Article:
TABLE OF CONTENTS

The Year in Pop

Lana Del Rey

Still from Lana Del Rey’s 2012 video National Anthem, directed by Anthony Mandler.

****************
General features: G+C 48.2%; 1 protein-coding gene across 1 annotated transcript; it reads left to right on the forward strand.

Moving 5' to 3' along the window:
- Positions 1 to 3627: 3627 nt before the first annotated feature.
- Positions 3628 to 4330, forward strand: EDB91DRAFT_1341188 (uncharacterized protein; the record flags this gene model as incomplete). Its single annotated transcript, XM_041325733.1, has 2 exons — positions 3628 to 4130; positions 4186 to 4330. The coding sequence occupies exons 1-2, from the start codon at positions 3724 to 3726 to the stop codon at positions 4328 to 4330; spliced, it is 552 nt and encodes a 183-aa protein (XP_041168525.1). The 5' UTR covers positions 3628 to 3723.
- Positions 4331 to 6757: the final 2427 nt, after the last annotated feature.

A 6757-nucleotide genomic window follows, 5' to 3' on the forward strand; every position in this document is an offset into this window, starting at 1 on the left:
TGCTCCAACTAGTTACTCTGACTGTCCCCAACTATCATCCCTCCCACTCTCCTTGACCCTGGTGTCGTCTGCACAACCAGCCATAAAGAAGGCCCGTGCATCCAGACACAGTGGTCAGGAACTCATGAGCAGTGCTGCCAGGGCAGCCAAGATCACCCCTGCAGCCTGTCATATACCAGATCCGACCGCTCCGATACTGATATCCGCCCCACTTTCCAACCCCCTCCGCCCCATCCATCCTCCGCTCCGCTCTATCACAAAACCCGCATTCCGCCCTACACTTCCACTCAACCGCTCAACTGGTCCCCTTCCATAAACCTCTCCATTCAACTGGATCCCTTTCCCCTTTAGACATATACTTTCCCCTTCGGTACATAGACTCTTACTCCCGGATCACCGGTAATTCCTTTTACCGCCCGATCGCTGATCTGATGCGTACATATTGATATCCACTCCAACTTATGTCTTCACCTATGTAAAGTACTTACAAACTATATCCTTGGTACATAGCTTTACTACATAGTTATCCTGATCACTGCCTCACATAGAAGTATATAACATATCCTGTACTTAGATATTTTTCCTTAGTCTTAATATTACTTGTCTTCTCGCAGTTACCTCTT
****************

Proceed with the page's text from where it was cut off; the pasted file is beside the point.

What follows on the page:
IN A MIDDLING YEAR FOR POP MUSIC, the cleverest piece of cultural criticism nevertheless came in the form of a new hit from Lana Del Rey, aka Elizabeth Woolridge Grant, heiress to an Internet domain-name fortune and proprietor of one of the most promising voices of the Obama era. The track “National Anthem” (Born to Die, Interscope), Del Rey’s parapatriotic send-up of American luxury, may not rank as the year’s greatest song, but its eight-minute video, which reimagines the Camelot fairy tale of JFK and Jackie O, invents a new subset of pop: Call it postironic satire—a Swiftian revival that multiplies the objects of its parody with such reckless guile that it seems challenging and new. The satiric vision the video proposes is syncretic: Del Rey stands in for Jackie but also for Marilyn Monroe—and for herself, a contemporary celebrity princess; her costar in the video,

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